I remember seeing this video. The version I saw showed the raw video, but didn’t have the interview. It’s a charming story, but I have to point something out. The outcome would likely have been the same in America. The distressed man didn’t make any aggressive moves with the knife, and rapport was already established. His threat was to kill himself, not the officers. Anirut had no information suggesting that the man would attack, so his tactic was the best for that situation. American officers face similar situations all the time, talking people off ledges and such. I've gotten people to put down knives and sticks too. You don't hear about it because it doesn't make the news. But Shaver’s situation was drastically different. The officers knew there was a gun (that it turned out to be a pellet gun is irrelevant. I'm not going to wait to see what a round does to my vest before I shoot), and had no way of knowing that it wasn’t holstered at Shaver’s waist. And Shaver wasn't listening to commands to keep his hands visible.

@pyrogram said:

As a former full time cop myself this video disgusted me, the entire policing situation in the USA is actually a travesty to justice. There’s something very wrong with policing in America.

@pyrogram said:
@boschepg said:

@willpayton: its a high stress job

I do agree that this incident was a bad showing for this officer. The partner should have cuffed the man instead of asking him to crawl. that's a fact

It hard to prosecute police cuz like in this video, the boy made a motion for his waist. We as outsiders assume he was picking up his pants but it is also the motion to reach for a gun, in which he got the benefit of the doubt

the scenario painted a bad scenario for the cops anyways cuz they were called cuz the man and his girlfriend were drunk and the cops were called cuz they had a bebe gun pointing out of the room - which cannot be discerned by anyone. but the cops were called for a possible gun in the situation which escalates anxiety- which turned out to be a bebe gun from a drunk couple- which also helped the cops case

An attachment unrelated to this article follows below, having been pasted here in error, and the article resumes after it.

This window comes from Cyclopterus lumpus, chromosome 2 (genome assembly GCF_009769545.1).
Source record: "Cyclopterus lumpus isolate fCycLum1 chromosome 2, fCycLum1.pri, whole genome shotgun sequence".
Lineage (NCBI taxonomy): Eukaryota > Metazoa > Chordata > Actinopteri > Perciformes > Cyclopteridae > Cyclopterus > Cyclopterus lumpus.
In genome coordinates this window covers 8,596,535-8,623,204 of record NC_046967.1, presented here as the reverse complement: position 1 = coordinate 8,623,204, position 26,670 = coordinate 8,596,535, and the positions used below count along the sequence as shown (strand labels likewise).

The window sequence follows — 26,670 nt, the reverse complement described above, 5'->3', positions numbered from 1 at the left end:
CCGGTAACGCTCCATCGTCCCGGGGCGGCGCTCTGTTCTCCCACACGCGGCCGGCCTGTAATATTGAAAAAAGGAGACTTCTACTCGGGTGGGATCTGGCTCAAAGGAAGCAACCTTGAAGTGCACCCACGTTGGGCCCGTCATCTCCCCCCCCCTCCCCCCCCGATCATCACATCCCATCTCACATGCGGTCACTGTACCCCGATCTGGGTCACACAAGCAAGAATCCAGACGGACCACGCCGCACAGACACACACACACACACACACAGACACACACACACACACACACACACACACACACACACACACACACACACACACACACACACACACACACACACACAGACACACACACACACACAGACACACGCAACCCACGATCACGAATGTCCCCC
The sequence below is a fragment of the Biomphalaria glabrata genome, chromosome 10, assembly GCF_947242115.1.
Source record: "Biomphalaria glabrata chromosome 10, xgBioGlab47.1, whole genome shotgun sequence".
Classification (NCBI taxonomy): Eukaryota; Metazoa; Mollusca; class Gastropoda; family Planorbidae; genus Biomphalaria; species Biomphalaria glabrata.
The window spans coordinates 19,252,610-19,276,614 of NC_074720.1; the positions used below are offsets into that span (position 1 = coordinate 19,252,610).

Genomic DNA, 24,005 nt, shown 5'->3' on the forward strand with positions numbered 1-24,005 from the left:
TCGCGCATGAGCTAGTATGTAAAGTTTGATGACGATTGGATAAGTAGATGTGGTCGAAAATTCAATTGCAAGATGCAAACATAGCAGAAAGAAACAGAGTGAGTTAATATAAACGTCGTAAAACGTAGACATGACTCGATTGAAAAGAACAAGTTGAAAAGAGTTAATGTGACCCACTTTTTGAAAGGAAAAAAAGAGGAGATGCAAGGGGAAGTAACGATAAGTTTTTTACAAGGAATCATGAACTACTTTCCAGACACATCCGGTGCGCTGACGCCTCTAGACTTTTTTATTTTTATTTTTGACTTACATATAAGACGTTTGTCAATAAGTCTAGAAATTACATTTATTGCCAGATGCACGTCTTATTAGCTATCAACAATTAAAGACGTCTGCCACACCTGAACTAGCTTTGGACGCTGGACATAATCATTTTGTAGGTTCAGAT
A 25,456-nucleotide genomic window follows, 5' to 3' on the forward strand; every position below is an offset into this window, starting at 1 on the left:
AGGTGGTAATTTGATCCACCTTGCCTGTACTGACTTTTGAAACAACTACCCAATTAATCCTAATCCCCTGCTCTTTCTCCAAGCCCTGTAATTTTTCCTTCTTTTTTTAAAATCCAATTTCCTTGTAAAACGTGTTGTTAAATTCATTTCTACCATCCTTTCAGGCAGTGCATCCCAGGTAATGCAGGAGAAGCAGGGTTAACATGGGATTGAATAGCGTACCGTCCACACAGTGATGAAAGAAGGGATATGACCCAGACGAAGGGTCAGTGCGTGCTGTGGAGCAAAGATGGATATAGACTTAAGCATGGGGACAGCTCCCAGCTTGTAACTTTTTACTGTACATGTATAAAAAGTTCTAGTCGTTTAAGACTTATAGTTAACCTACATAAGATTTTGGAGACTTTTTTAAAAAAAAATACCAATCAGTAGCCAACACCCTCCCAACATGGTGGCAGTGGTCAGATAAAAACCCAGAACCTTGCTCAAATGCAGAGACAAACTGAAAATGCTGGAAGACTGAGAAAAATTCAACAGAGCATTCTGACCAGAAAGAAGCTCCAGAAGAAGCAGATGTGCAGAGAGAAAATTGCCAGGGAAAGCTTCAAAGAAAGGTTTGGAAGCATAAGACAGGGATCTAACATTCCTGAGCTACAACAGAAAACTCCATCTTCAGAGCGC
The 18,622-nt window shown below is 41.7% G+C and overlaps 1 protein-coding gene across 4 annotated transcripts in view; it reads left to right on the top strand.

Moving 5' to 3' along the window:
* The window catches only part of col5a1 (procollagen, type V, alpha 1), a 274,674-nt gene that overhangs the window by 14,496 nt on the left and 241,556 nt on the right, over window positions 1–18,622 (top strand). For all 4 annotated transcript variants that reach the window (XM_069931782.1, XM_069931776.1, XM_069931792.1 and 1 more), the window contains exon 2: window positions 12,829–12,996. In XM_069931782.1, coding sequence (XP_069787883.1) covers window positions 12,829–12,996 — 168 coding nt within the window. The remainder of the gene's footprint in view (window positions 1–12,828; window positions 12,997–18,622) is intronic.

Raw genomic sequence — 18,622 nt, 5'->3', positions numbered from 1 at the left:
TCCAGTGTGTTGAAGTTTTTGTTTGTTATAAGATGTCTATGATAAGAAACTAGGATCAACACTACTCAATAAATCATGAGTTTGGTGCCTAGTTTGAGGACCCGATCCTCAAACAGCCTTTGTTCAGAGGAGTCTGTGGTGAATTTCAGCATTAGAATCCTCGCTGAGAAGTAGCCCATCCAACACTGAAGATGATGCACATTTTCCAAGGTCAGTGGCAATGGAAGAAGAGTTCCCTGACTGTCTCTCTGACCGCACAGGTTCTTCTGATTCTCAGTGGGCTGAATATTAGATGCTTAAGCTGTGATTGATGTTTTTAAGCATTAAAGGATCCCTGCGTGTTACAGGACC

the judge did throw out that the shooter in question had his own personal weapon with the engravement "You are F'd" but was thrown out to not provide bias'

I agree this cop went overboard but the reason he was there and the motion to the waist when they are called for possible gun made those triggers somewhat problematic

As a former Cop myself I can safely say where I live (the UK) this cop would have been charged for some type of negligence, murder, or manslaughter or a combination of the first. Why?

The entire situation would have been instantly ended if the cop had said "get on your knees, put your hands on head." But no, he did some stupid "crawl towards me" which created an impossible situation.

Furthermore, "reaching for his gun" is an overused argument always used in police shootings despite it not being a ubiquitous defense. That doesn't mean squat because in this situation the cop could have tasered this suspect. US Police shoot first but forget they have a taser so much. If you genuinely believe he has a gun? Taser him before he can reach for his belt. It isn't rocket science, it's basic policing.

Overall my point is this man should not have been given a chance to motion to his waist because the police officer was in complete control and lost control due to negligence.

If somebody dies due to your negligence and then you shoot them, that's on you. Again, saying this as a former full time cop. (Still part time).